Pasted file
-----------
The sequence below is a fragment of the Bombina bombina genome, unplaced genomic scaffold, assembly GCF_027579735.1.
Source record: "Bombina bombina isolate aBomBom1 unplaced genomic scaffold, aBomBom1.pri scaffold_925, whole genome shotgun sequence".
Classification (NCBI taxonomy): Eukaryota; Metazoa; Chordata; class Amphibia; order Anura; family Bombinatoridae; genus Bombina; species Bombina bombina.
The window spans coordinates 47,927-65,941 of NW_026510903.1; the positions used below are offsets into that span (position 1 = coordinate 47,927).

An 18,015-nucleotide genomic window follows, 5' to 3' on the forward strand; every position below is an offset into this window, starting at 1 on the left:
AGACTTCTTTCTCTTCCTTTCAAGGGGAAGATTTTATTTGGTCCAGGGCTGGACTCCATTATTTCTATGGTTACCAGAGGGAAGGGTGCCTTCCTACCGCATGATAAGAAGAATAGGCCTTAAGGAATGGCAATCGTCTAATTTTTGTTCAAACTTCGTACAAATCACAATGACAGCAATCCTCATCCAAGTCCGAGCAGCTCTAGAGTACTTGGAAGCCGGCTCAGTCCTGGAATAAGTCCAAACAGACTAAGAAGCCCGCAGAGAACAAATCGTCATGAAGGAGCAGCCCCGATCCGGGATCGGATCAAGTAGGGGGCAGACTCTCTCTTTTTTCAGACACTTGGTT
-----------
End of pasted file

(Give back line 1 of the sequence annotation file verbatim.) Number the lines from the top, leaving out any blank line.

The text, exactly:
The sequence below is a fragment of the Bombina bombina genome, unplaced genomic scaffold, assembly GCF_027579735.1.